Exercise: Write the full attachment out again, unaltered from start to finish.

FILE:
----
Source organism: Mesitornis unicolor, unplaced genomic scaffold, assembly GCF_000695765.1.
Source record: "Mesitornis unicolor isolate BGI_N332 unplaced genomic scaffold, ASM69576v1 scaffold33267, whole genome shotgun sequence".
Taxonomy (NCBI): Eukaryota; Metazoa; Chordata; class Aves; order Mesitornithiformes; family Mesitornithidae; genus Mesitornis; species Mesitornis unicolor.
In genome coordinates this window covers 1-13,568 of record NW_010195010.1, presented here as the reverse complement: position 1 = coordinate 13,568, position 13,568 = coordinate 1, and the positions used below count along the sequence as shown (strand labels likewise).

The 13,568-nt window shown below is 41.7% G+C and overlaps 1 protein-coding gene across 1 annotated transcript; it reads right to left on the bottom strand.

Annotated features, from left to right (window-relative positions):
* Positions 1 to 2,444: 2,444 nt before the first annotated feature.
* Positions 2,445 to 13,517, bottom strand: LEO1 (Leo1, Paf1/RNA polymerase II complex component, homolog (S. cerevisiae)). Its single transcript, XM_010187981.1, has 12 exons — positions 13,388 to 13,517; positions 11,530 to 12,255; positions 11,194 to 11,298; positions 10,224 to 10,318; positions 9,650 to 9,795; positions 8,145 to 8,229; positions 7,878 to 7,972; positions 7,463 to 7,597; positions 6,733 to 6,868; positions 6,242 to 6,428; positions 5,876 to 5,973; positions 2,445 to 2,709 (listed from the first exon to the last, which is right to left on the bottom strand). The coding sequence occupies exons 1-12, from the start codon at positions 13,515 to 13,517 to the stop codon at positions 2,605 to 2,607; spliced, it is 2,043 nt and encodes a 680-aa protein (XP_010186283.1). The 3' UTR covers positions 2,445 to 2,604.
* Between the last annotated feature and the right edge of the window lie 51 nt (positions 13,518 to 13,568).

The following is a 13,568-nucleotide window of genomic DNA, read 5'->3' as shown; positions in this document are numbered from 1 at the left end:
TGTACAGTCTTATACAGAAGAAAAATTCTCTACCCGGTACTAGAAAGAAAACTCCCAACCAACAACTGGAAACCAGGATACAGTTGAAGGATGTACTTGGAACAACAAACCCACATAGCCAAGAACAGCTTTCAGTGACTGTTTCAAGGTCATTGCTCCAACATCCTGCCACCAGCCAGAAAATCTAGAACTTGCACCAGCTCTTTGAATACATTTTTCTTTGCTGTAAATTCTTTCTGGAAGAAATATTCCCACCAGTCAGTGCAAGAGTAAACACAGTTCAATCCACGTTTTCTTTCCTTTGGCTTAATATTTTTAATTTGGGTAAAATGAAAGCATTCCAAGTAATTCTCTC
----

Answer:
Source organism: Mesitornis unicolor, unplaced genomic scaffold, assembly GCF_000695765.1.
Source record: "Mesitornis unicolor isolate BGI_N332 unplaced genomic scaffold, ASM69576v1 scaffold33267, whole genome shotgun sequence".
Taxonomy (NCBI): Eukaryota; Metazoa; Chordata; class Aves; order Mesitornithiformes; family Mesitornithidae; genus Mesitornis; species Mesitornis unicolor.
In genome coordinates this window covers 1-13,568 of record NW_010195010.1, presented here as the reverse complement: position 1 = coordinate 13,568, position 13,568 = coordinate 1, and the positions used below count along the sequence as shown (strand labels likewise).

The 13,568-nt window shown below is 41.7% G+C and overlaps 1 protein-coding gene across 1 annotated transcript; it reads right to left on the bottom strand.

Annotated features, from left to right (window-relative positions):
* Positions 1 to 2,444: 2,444 nt before the first annotated feature.
* Positions 2,445 to 13,517, bottom strand: LEO1 (Leo1, Paf1/RNA polymerase II complex component, homolog (S. cerevisiae)). Its single transcript, XM_010187981.1, has 12 exons — positions 13,388 to 13,517; positions 11,530 to 12,255; positions 11,194 to 11,298; positions 10,224 to 10,318; positions 9,650 to 9,795; positions 8,145 to 8,229; positions 7,878 to 7,972; positions 7,463 to 7,597; positions 6,733 to 6,868; positions 6,242 to 6,428; positions 5,876 to 5,973; positions 2,445 to 2,709 (listed from the first exon to the last, which is right to left on the bottom strand). The coding sequence occupies exons 1-12, from the start codon at positions 13,515 to 13,517 to the stop codon at positions 2,605 to 2,607; spliced, it is 2,043 nt and encodes a 680-aa protein (XP_010186283.1). The 3' UTR covers positions 2,445 to 2,604.
* Between the last annotated feature and the right edge of the window lie 51 nt (positions 13,518 to 13,568).

The following is a 13,568-nucleotide window of genomic DNA, read 5'->3' as shown; positions in this document are numbered from 1 at the left end:
TGTACAGTCTTATACAGAAGAAAAATTCTCTACCCGGTACTAGAAAGAAAACTCCCAACCAACAACTGGAAACCAGGATACAGTTGAAGGATGTACTTGGAACAACAAACCCACATAGCCAAGAACAGCTTTCAGTGACTGTTTCAAGGTCATTGCTCCAACATCCTGCCACCAGCCAGAAAATCTAGAACTTGCACCAGCTCTTTGAATACATTTTTCTTTGCTGTAAATTCTTTCTGGAAGAAATATTCCCACCAGTCAGTGCAAGAGTAAACACAGTTCAATCCACGTTTTCTTTCCTTTGGCTTAATATTTTTAATTTGGGTAAAATGAAAGCATTCCAAGTAATTCTCTC